Notarial and criminal sources are fundamental to the study of everyday, lived experiences in imperial and republican Brazil. However, the documents are kept in disorganised archives, there is no catalogue, and exposed to the elements. With lack of government investment and no professional oversight, the material risks disappearing.
Within notarial records, letters of emancipation provide data on the lives of the newly freed; inventories of goods within Wills support the study of material culture; and land deeds indicate the prevalence of female property owners and land consolidation among families. Criminal records help us to understand how the poor navigated the legal system. Further, they provide perspective on the scale of banditry, on blood feuds between families, and on the expansion of the state during the early years of the Republic.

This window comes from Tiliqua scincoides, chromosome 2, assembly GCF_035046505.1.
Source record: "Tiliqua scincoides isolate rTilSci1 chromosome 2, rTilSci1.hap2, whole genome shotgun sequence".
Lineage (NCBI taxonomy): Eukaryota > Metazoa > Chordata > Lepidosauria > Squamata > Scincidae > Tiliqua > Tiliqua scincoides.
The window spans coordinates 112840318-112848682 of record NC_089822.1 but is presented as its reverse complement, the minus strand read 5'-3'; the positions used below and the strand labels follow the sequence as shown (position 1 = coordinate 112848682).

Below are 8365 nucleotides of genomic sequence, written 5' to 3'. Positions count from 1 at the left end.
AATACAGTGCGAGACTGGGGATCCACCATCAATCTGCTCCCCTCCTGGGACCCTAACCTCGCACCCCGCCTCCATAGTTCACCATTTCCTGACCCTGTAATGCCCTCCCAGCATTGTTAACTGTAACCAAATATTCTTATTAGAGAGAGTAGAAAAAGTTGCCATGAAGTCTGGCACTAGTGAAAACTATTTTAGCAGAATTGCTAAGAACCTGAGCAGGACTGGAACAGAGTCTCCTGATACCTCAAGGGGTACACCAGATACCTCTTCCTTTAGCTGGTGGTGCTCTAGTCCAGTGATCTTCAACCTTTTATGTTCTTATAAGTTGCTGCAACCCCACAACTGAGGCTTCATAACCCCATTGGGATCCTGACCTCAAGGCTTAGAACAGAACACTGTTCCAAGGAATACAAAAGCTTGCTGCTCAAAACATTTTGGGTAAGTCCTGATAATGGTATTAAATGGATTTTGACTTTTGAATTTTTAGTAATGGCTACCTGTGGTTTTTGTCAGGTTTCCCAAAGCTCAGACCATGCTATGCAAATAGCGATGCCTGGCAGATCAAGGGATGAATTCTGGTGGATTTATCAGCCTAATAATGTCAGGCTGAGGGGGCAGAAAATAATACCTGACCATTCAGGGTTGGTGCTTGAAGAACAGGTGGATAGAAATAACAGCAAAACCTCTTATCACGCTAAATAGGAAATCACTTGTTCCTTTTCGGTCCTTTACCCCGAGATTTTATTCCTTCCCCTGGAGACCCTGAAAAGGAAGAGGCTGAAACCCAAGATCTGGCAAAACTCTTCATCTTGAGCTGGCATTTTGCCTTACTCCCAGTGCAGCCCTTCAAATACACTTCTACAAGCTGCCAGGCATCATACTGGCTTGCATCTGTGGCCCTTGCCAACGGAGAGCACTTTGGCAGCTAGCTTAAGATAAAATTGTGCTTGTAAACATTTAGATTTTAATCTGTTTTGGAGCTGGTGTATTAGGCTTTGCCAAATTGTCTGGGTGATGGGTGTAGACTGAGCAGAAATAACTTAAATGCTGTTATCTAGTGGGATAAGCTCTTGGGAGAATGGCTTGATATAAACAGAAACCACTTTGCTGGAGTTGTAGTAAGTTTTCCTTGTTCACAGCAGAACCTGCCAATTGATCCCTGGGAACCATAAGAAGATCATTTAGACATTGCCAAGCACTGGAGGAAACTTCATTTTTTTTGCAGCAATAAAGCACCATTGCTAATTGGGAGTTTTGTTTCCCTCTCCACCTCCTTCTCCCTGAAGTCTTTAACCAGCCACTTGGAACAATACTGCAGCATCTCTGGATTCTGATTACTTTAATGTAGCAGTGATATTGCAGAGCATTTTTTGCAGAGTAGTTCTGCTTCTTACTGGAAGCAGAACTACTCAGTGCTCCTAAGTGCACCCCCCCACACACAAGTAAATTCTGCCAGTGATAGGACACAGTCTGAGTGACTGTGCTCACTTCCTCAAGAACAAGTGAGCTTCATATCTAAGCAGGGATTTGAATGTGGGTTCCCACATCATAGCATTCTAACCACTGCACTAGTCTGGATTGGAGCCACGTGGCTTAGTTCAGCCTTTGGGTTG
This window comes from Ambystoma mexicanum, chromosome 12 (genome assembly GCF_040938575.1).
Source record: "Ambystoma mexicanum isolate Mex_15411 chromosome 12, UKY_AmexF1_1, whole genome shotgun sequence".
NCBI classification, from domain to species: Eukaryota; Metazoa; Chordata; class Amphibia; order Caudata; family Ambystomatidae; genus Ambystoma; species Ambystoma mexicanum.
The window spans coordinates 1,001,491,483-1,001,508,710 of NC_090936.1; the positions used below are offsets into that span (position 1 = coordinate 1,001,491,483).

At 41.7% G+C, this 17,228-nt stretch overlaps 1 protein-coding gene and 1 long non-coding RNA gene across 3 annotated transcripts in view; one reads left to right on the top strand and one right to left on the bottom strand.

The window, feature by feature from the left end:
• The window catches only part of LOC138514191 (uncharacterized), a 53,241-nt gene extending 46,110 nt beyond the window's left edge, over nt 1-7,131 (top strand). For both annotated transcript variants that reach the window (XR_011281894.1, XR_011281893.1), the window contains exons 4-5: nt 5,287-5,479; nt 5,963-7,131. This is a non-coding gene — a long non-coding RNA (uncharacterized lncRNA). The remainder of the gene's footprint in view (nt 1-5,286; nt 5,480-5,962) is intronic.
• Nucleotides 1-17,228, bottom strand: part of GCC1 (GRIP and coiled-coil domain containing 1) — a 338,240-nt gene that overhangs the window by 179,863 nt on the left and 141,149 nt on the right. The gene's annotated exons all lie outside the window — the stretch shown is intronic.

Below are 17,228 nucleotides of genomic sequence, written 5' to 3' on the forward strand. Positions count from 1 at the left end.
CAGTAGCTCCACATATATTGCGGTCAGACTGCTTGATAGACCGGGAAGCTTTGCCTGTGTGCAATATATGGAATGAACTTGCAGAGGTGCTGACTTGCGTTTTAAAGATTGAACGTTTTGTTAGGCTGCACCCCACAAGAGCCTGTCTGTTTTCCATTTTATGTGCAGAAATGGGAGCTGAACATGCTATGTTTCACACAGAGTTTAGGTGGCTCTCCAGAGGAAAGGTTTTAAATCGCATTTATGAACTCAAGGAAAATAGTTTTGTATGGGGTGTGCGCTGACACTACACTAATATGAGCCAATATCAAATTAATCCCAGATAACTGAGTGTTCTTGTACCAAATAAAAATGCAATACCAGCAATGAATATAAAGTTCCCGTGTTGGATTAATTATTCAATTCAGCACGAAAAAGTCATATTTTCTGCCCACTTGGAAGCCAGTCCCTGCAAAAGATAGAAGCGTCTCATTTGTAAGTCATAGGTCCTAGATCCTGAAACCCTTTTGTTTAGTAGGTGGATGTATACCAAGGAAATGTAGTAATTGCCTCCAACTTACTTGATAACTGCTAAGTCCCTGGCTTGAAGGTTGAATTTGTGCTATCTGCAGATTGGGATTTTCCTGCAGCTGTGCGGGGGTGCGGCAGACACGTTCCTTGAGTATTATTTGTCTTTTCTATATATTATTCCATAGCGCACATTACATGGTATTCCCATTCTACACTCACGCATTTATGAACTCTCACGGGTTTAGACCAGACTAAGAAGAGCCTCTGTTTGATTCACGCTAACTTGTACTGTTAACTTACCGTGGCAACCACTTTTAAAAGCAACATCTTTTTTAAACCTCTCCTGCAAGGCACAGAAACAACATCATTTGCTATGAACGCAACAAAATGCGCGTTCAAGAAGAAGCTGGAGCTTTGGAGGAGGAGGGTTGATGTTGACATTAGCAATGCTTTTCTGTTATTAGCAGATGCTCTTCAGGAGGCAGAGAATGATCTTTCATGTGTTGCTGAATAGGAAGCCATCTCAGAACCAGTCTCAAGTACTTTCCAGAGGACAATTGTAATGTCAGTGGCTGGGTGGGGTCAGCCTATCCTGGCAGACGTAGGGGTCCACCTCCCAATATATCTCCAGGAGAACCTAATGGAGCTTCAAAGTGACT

The documents in São João do Cariri and Mamanguape were in collapsible plastic file boxes, spread out across the floor. The two sites are not official archives, but rather active houses of justice. They are not cared for by curators, and eventually the oldest documents will end up lost or in a shredder.
The project digitised 2,020 items produced between 1778 and 1918. The collections represent places, regions, peoples, and economies within the state of Paraíba. The documents were organised and cleaned. Students were trained in digitisation and metadata, and they were involved in the project to increase local capacity and awareness.